Power Trip = Cro-Mags + Morbid Saint + Nuclear Assault
This past year, Power Trip toured with Terror, and although their two styles of music differ, the propensity for both groups to maximize stage dives from the crowd is consistent. This is what sets Power Trip apart from the rest of crossover bands. New thrash (and its more hardcore crossover cousin) came back about a decade or so ago, and bands are still trying to ride it with mitigated success. There’s a lot of “good,” but not a whole lot of “great.” Power Trip are great.
Power Trip’s Manifest Decimation landed in 2013—theoretically too late to get in on the ground level of the renaissance. Their particular formula has mass appeal, which is exactly the reason that they can tour with Terror, or Merchandise, or Napalm Death. Power Trip’s deft mix of thrash, an insane live show and those half-time breakdowns, which sound like they listened to the break in “Raining Blood” a million times to get master’s degrees in mosh pit decimation—blow everyone else away. If you like heavy music of any stripe, Power Trip is for you.
Nightmare Logic is their second proper full-length, and time has only proven to sharpen Power Trip’s attack. Nightmare Logic dials back the vocal and drum reverb found on Manifest Decimation — but doesn’t eschew it entirely. It’s balanced perfectly. The songwriting is stronger this time around as well. That sounds like a throwaway sentence, but this album is tight. If Manifest Decimation were a no-holds-barred street fight, Nightmare Logic has filled its hands with broken glass.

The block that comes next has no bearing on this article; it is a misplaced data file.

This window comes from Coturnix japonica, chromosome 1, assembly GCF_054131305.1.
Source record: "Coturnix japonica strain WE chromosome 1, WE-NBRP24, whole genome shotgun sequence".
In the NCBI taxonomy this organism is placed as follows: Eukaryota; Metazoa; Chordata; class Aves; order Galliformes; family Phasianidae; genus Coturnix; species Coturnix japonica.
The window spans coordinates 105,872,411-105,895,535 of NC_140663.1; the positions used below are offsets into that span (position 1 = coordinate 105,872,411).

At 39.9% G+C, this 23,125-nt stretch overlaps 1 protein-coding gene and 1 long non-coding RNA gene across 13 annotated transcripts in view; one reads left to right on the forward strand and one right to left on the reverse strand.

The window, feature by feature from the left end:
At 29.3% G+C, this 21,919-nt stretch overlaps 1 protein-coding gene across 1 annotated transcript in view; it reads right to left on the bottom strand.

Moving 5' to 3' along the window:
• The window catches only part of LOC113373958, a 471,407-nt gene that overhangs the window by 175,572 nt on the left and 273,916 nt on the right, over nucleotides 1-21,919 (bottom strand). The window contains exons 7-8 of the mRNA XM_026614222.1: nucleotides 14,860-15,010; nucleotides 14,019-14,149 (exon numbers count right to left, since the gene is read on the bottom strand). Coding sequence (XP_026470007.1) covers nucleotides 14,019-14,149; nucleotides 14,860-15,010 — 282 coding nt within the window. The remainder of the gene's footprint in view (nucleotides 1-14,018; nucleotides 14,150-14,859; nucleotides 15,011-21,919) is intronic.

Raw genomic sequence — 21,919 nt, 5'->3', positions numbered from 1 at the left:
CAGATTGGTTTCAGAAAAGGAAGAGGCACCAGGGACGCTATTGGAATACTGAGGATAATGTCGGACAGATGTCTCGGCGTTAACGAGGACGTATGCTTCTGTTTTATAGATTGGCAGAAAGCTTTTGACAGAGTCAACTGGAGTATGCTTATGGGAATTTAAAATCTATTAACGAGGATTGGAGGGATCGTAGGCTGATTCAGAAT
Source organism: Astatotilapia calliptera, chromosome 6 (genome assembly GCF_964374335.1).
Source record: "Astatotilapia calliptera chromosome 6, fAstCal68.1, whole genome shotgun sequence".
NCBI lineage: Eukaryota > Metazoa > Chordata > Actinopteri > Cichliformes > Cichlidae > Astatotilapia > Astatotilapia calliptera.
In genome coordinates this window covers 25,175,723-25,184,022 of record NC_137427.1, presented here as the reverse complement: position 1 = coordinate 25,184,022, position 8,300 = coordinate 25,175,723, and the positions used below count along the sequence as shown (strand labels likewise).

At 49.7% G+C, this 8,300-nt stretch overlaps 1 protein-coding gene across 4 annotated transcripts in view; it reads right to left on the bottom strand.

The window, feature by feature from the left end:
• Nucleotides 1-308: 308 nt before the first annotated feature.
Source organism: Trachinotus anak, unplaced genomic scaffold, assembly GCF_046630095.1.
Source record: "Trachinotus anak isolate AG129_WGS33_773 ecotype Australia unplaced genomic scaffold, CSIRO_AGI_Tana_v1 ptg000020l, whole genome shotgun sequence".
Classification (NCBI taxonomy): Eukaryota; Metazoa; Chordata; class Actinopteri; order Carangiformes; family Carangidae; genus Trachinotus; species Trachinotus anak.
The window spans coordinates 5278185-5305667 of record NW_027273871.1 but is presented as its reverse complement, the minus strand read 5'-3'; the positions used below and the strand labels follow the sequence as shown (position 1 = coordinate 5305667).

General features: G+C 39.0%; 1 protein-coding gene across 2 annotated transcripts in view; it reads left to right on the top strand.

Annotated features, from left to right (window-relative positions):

I had the opportunity to interview singer Riley Gale for SLUG about two years ago, right before they set out on their tour with Merchandise and Title Fight. He was down-to-earth and took music, the DIY ethic and the ever-crumbling world around him seriously. This attitude permeates Nightmare Logic. There is something inherent in growing up in the DIY scene that creates an attitude that is inextricable from any future pursuits. It’s that hardcore DIY ethic that is apparent in the lyrics on Nightmare Logic. It’s Youth of Today by way of Nuclear Assault. There’s a positive negativity flowing throughout, with “If Not Us Then Who” seemingly ripped from some old Revelation compilation were it not for the speed riffing. It’s this stentorian alchemy of anthem and worship of the riff that distinguishes Power Trip.
As I mentioned earlier, Power Trip mastered the half-time thrash breakdown. It sounds like something that would be musically simple to do, but to really get a head banging, or an ape–shit mosh pit going, is not color by numbers. These breakdowns are a hallmark of nearly every Power Trip song, but it doesn’t really matter. You know it’s coming, and then it hits, and boom, desk mosh. The rhythms are more complex in these parts on Nightmare Logic, though, with guitar solos layered over the top and tighter rhythms.
Power Trip are coming out of the gate strong in 2017, with eight memorable, no-fat-to-trim, killer tracks. A possibly overlooked bonus is that the samples at the end of the record blend seamlessly into the intro to the first track — an infinite coda — trapping us in stage dives, righteous disenfranchisement and violent catharsis. –Peter Fryer